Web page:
Book Review: You Are What You Choose

You are What You ChooseI keep thinking that it’s only a matter of time before my trips to the mall start resembling Tom Cruise’s experience in his movie Minority Report.  In the movie, they use iris scan technology to identify their customer.  But they haven’t quite mastered the art of engaging our hero enough to get him to actually walk into the store and buy something.

Too bad the advertisers portrayed in the movie didn’t read “You are What You Choose: The Habits of Mind That Really Determine How We Make Decisions.”  If they had, they might have made an appeal to Tom Cruise’s character that interested him, instead of just randomly inserting his name wherever it was convenient.

What’s Behind Our Choices?

“You Are What You Choose” was written by two sociology professors from Duke University — Scott De Marchi and James T. Hamilton — who were collaborating on a paper about how to detect when corporate polluters were under-reporting what is actually coming out of their smokestacks. But something unexpected came out of their work, an observation about the different ways each of us approach decision-making. And this is what made this book interesting.

While books like “Buyology” and “7- Triggers to Yes” talk about how people make choices, they don’t really get into what drives different people to have such different styles of decision making.

But in “You Are What You Choose,” Hamilton and de Marchi discuss the six core traits that shape our decisions. The six TRAITS attributes are:

  1. Time:  Do you have a shorter term view or a longer-term view of life? Scoring high on the “Time” trait means that you forgo short-term gain for long-term value.
  2. Risk:  A lower score on the risk attribute means that you are more risk averse, while a higher score means that you can tolerate more risk.
  3. Altruism:  To what degree are your decisions driven by your focus on the welfare of others? A low score means that you may simply have a lack of action or low interest in charitable activities and a high score means that you are “other centered.”
  4. Information:  If you are an information junkie, then you probably score high on this trait.  A lower score means that you do not seek out as much information to drive your decision-making.
  5. MeToo:  A high score on this attribute puts you in a sort of “status-seeker” category. Think in terms of “keeping up with the Joneses.” A low score means that you are more individualistic about your choices and not so influenced by what others are doing or not doing.
  6. Stickiness:  This attribute measures what role loyalty plays in how you decide. A high score in this area points to being loyal to a brand or value while a low score means that you can switch easily to an alternative. Think about being in a restaurant and having the waitress as “Is Pepsi OK?” If you score high on Stickiness and love Coke, you might answer “NO! Get me a Coke!”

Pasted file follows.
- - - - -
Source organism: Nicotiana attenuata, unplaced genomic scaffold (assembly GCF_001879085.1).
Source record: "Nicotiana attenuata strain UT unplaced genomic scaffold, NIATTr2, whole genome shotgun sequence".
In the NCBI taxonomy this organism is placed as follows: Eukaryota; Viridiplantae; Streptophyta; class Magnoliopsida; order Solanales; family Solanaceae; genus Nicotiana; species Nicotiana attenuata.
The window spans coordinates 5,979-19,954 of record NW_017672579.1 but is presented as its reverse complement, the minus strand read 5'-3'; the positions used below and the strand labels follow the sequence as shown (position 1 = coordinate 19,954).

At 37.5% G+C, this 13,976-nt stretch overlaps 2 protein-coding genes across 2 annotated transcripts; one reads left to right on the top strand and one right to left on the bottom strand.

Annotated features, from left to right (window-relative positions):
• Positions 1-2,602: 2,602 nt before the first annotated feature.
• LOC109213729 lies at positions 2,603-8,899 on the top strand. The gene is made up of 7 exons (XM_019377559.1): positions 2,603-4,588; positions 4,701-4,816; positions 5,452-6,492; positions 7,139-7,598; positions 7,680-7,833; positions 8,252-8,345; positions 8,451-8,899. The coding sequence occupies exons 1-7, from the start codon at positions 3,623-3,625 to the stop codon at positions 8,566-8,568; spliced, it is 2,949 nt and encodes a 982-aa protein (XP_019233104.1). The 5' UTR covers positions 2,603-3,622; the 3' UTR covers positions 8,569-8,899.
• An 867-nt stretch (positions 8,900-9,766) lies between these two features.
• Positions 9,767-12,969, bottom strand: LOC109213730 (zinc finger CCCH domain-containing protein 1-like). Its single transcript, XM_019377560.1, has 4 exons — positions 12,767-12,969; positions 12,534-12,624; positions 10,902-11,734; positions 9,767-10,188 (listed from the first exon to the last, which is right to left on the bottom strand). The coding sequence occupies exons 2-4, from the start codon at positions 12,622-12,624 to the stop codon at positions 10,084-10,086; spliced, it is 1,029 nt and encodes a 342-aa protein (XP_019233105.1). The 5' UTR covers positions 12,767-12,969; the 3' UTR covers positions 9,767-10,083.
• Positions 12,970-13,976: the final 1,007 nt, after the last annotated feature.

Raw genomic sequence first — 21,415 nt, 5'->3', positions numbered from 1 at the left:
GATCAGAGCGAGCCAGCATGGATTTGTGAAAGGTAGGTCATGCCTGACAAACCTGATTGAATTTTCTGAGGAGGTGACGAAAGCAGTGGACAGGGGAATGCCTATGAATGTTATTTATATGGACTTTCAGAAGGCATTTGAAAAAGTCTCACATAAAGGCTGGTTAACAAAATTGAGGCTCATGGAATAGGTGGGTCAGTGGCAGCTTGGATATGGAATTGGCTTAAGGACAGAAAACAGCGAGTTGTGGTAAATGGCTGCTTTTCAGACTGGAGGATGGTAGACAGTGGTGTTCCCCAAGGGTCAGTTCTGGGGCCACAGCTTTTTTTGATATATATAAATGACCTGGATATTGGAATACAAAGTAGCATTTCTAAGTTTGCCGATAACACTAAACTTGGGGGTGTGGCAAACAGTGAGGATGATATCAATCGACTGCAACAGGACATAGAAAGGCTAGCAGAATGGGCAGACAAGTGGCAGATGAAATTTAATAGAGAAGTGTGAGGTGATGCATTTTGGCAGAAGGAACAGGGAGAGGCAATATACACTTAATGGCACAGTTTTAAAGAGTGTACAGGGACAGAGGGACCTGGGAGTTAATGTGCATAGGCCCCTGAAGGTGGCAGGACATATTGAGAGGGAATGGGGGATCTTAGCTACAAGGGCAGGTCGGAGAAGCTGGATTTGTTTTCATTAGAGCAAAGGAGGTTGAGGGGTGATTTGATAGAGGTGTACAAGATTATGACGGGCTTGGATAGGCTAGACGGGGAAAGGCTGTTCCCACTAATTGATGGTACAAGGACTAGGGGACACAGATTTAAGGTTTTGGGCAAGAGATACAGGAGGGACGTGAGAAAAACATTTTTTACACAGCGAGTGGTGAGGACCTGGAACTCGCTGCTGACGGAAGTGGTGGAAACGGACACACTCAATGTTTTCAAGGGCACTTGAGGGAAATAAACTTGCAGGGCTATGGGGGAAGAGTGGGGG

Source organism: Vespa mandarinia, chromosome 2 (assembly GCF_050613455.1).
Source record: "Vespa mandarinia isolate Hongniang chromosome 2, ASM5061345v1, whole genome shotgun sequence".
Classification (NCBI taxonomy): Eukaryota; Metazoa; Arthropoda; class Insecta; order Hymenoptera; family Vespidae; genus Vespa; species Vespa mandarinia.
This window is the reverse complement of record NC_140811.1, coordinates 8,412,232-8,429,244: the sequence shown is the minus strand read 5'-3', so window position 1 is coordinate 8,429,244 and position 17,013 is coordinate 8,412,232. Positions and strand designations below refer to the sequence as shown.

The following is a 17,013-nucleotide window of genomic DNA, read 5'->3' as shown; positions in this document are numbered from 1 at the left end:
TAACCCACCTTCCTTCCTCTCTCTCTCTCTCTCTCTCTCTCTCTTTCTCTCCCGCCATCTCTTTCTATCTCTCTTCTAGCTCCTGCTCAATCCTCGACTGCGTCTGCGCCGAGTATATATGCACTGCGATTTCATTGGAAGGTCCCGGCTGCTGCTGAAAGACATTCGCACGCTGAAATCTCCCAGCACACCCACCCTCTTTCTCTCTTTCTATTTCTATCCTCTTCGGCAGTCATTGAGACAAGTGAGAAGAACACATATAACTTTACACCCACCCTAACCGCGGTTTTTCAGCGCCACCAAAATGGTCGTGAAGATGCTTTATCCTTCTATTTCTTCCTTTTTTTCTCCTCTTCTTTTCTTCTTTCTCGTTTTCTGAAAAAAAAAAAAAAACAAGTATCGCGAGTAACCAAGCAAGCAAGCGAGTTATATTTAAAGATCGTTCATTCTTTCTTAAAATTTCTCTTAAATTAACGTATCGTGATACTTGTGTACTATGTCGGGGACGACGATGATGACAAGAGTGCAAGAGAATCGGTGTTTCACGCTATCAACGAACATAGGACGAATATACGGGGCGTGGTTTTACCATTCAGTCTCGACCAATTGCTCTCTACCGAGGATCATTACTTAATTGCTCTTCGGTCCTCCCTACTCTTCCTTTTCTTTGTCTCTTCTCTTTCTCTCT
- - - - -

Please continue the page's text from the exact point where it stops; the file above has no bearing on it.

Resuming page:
What’s Your Decision-Making Profile?

In order to really appreciate these traits, the authors have created a series of questions where you can do a self-assessment of your decision-making.  If you’d like to get a flavor of what’s in this book, I’ve set up a survey using QuestionPro, to let you take the self-assessment test that appears in the book.

Your responses to the survey are completely anonymous. You do not need to identify yourself in any way.  This is just for your own knowledge.

Start the survey to self-assess your decision-making profile here: http://traits.time.questionpro.com.  At the end of each set of 5 questions, you will be re-directed to a “spotlight report” where you can see how your answers compare with other readers’ answers. Be sure to scroll down to the bottom of each report page to see your overall score for each attribute. You might want to print or save each spotlight report page for future reference.

If you have problems, you can take each of the TRAITS profiles separately: TIME, RISK, ALTRUISM, INFORMATION, meTOO, STICKINESS.

Now that you have your own profile, see if you can profile your friends and customers and predict what they’ll choose and how they make decisions.

How I Came to Read This Book

From time to time, publishers will send Small Business Trends emails featuring a series of their books. I like this process because it tells me what new books are coming out — and I actually get to pick review copies of books that I think you will be most interested in for review. “You Are What You Choose” was one of these newly-released books I thought you’d be  interested in.

Who Should Get This Book

I recommend “You Are What You Choose” for anyone who is involved in sales and marketing — no matter what size business you work in. You will not only get a better idea of what motivates buying decisions, you’ll be able to better structure your marketing message to attract more ideal customers.  Get this book.






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